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Veduchi Journal: It’s All Downhill in Chechnya, This Time on Skis

“How is a ski resort going to solve all that?” Tanya Lokshina, the Russia director of Human Rights Watch, said in a telephone interview. “How is it going to solve the problem of a state within a state, where lawlessness and abuses are the norm?”

More recently, rights groups have expressed alarm at what they see as a cruel and capricious response from Mr. Kadyrov to the cancellation last month of his Facebook and Instagram accounts.

Facebook, which also owns Instagram, said it had deactivated the accounts after Mr. Kadyrov was added to a United States sanctions list over rights abuses.

The block came as a blow to Mr. Kadyrov, who had amassed millions of followers by posting pictures of himself cuddling a cat and lifting weights, along with the dead bodies of his enemies. “He rejoiced in it, really, and he was clearly livid about losing it,” Ms. Lokshina said.

On Jan. 10, Oyub Titiev, the Chechnya director of the rights group Memorial, was arrested, ostensibly over possessing marijuana. But Mr. Kadyrov went on television a few days later to criticize rights activists as “enemies of the people,” adding that he would “break the spines of our enemies.”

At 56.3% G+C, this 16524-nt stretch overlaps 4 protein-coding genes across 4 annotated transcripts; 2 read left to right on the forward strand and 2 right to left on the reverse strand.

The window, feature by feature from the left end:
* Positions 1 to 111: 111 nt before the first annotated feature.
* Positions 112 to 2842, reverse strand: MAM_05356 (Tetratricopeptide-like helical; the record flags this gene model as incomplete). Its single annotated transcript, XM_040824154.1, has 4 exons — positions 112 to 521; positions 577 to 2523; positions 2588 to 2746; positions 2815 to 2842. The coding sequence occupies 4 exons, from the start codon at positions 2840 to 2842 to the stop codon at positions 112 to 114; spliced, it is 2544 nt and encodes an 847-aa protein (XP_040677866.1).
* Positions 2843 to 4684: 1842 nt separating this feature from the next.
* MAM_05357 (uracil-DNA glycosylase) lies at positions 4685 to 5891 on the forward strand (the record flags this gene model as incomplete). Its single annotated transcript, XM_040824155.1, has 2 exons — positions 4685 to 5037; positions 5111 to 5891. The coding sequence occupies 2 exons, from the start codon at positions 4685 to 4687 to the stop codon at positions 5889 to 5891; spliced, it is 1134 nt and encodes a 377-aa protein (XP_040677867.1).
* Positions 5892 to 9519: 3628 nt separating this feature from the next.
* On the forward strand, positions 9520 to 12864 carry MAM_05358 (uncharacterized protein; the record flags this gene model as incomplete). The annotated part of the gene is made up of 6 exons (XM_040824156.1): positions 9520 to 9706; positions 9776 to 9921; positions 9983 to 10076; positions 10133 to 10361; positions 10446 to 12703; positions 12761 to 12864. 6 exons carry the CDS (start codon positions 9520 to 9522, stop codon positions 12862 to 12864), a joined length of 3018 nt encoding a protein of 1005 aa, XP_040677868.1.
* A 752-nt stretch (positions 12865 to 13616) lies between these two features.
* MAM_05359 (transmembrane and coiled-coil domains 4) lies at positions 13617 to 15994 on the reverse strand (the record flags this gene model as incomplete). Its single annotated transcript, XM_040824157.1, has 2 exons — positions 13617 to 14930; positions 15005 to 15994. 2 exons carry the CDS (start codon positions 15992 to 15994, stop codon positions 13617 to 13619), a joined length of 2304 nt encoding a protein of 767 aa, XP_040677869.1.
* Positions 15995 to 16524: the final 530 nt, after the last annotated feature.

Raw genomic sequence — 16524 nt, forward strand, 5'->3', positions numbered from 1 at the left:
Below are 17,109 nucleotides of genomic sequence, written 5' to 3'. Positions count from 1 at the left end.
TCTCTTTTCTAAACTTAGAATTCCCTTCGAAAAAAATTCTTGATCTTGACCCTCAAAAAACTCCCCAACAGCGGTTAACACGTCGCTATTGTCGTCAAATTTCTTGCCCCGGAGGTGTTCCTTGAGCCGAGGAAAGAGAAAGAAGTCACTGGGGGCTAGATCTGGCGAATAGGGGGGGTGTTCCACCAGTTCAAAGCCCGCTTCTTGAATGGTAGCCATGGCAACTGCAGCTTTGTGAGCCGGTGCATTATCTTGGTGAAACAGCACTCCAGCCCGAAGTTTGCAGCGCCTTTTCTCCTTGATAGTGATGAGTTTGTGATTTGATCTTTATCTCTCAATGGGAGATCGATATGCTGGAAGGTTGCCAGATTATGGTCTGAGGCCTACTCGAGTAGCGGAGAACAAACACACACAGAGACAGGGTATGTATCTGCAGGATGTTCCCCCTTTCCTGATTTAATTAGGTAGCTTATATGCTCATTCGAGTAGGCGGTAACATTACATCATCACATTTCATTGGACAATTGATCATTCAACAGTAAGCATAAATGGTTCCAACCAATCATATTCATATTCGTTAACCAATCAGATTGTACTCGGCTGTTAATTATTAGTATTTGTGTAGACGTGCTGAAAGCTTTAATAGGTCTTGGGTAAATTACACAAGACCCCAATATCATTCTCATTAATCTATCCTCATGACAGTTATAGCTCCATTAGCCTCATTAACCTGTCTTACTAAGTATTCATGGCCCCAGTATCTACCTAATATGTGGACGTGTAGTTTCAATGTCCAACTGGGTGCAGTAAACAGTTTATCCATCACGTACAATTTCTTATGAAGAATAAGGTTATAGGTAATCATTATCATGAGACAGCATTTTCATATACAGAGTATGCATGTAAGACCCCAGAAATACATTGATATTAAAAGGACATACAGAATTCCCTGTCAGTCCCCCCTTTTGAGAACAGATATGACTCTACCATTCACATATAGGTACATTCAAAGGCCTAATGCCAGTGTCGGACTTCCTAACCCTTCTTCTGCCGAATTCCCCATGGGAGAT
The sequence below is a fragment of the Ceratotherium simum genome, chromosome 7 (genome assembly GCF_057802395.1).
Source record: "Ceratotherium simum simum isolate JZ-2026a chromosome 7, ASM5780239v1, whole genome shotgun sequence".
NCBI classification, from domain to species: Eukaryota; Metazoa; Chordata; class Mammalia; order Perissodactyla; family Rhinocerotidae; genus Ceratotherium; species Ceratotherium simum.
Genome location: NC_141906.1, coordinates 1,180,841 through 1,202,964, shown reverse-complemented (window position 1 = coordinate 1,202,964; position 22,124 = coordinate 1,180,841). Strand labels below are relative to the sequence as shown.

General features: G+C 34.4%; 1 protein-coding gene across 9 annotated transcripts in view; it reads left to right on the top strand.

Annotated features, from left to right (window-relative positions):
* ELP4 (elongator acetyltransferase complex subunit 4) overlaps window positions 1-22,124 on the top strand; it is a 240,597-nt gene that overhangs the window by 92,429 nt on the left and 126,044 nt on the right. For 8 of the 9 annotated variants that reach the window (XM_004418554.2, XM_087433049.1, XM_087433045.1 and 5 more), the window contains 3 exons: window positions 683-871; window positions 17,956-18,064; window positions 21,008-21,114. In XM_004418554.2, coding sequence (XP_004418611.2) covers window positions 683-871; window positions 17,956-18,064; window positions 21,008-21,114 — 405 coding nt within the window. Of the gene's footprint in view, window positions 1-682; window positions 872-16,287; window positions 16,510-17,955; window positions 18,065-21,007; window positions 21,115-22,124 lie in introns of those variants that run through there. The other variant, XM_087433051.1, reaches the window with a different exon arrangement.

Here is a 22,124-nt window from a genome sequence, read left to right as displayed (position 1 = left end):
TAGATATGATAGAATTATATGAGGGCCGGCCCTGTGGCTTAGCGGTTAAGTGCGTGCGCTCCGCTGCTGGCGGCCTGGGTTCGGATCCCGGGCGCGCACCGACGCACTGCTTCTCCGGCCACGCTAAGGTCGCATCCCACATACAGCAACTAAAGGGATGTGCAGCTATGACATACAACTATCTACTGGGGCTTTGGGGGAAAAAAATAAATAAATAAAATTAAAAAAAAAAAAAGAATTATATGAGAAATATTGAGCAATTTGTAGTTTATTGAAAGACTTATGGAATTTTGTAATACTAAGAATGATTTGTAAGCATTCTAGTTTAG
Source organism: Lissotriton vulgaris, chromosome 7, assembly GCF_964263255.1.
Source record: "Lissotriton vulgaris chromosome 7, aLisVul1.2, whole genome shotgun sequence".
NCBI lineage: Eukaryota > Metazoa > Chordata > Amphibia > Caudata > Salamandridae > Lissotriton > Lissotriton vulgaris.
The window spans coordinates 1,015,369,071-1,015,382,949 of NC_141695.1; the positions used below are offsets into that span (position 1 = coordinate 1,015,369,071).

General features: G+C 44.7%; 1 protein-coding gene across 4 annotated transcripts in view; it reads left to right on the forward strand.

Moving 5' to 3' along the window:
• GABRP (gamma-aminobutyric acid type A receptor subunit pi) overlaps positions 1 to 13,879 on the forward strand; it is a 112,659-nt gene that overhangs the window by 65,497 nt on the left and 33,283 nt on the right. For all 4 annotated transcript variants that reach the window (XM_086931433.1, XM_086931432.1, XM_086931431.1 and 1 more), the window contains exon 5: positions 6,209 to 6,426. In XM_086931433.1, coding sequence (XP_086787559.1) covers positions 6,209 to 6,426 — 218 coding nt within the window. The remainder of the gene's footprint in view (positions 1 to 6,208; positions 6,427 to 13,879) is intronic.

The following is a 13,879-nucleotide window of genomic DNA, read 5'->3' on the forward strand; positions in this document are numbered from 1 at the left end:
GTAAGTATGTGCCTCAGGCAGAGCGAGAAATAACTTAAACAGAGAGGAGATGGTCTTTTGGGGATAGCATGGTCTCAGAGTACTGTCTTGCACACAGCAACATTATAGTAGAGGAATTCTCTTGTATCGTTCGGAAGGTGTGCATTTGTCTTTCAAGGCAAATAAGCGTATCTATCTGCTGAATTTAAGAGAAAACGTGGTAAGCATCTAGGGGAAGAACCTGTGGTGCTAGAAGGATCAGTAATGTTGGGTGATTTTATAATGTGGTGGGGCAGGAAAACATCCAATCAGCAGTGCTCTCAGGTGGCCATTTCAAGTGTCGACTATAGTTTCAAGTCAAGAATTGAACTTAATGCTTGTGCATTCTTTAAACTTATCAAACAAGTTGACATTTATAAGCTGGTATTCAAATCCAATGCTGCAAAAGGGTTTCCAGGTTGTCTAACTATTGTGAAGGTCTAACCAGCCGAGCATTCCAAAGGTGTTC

While talk like that might scare foreign tour operators and other visitors from traveling to Veduchi, it seems to have had little effect on the main market: Russians.

While conceding that many impressions of Chechnya start with a “negative background,” Khasan Timizhev, the director of North Caucasus Resorts, said market research had shown that Russian skiers were more concerned about the condition and safety of the slopes rather than lawlessness or terrorist attacks.

Source: NYT > World

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